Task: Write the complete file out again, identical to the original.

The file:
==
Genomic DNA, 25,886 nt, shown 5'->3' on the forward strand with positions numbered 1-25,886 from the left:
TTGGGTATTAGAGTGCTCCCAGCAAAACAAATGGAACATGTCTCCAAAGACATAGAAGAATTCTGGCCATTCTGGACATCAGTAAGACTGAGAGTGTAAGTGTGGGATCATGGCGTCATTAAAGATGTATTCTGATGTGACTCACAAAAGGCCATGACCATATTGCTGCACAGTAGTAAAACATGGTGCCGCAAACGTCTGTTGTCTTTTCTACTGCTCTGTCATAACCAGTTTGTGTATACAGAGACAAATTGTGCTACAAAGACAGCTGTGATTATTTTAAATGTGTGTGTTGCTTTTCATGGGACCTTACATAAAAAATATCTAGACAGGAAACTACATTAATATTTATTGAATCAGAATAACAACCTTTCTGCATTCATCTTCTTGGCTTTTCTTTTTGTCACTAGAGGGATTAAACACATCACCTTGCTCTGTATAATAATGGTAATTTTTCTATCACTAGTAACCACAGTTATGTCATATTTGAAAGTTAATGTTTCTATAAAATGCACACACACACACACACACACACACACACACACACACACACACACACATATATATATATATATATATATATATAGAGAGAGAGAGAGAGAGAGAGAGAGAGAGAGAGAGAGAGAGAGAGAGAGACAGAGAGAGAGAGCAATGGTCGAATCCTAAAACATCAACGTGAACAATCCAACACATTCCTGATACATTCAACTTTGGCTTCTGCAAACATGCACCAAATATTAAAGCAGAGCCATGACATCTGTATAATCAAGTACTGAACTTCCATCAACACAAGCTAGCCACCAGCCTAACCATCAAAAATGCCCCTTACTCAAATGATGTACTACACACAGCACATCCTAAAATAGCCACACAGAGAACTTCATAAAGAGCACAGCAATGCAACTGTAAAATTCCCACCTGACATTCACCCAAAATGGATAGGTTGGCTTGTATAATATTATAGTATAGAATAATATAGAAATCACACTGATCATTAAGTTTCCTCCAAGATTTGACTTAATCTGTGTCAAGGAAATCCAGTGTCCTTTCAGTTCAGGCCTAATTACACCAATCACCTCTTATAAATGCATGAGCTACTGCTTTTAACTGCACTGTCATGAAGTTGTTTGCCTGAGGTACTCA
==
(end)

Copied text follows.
Genomic DNA, 25,886 nt, shown 5'->3' on the forward strand with positions numbered 1-25,886 from the left:
TTGGGTATTAGAGTGCTCCCAGCAAAACAAATGGAACATGTCTCCAAAGACATAGAAGAATTCTGGCCATTCTGGACATCAGTAAGACTGAGAGTGTAAGTGTGGGATCATGGCGTCATTAAAGATGTATTCTGATGTGACTCACAAAAGGCCATGACCATATTGCTGCACAGTAGTAAAACATGGTGCCGCAAACGTCTGTTGTCTTTTCTACTGCTCTGTCATAACCAGTTTGTGTATACAGAGACAAATTGTGCTACAAAGACAGCTGTGATTATTTTAAATGTGTGTGTTGCTTTTCATGGGACCTTACATAAAAAATATCTAGACAGGAAACTACATTAATATTTATTGAATCAGAATAACAACCTTTCTGCATTCATCTTCTTGGCTTTTCTTTTTGTCACTAGAGGGATTAAACACATCACCTTGCTCTGTATAATAATGGTAATTTTTCTATCACTAGTAACCACAGTTATGTCATATTTGAAAGTTAATGTTTCTATAAAATGCACACACACACACACACACACACACACACACACACACACACACACACATATATATATATATATATATATATATAGAGAGAGAGAGAGAGAGAGAGAGAGAGAGAGAGAGAGAGAGAGAGAGAGACAGAGAGAGAGAGCAATGGTCGAATCCTAAAACATCAACGTGAACAATCCAACACATTCCTGATACATTCAACTTTGGCTTCTGCAAACATGCACCAAATATTAAAGCAGAGCCATGACATCTGTATAATCAAGTACTGAACTTCCATCAACACAAGCTAGCCACCAGCCTAACCATCAAAAATGCCCCTTACTCAAATGATGTACTACACACAGCACATCCTAAAATAGCCACACAGAGAACTTCATAAAGAGCACAGCAATGCAACTGTAAAATTCCCACCTGACATTCACCCAAAATGGATAGGTTGGCTTGTATAATATTATAGTATAGAATAATATAGAAATCACACTGATCATTAAGTTTCCTCCAAGATTTGACTTAATCTGTGTCAAGGAAATCCAGTGTCCTTTCAGTTCAGGCCTAATTACACCAATCACCTCTTATAAATGCATGAGCTACTGCTTTTAACTGCACTGTCATGAAGTTGTTTGCCTGAGGTACTCA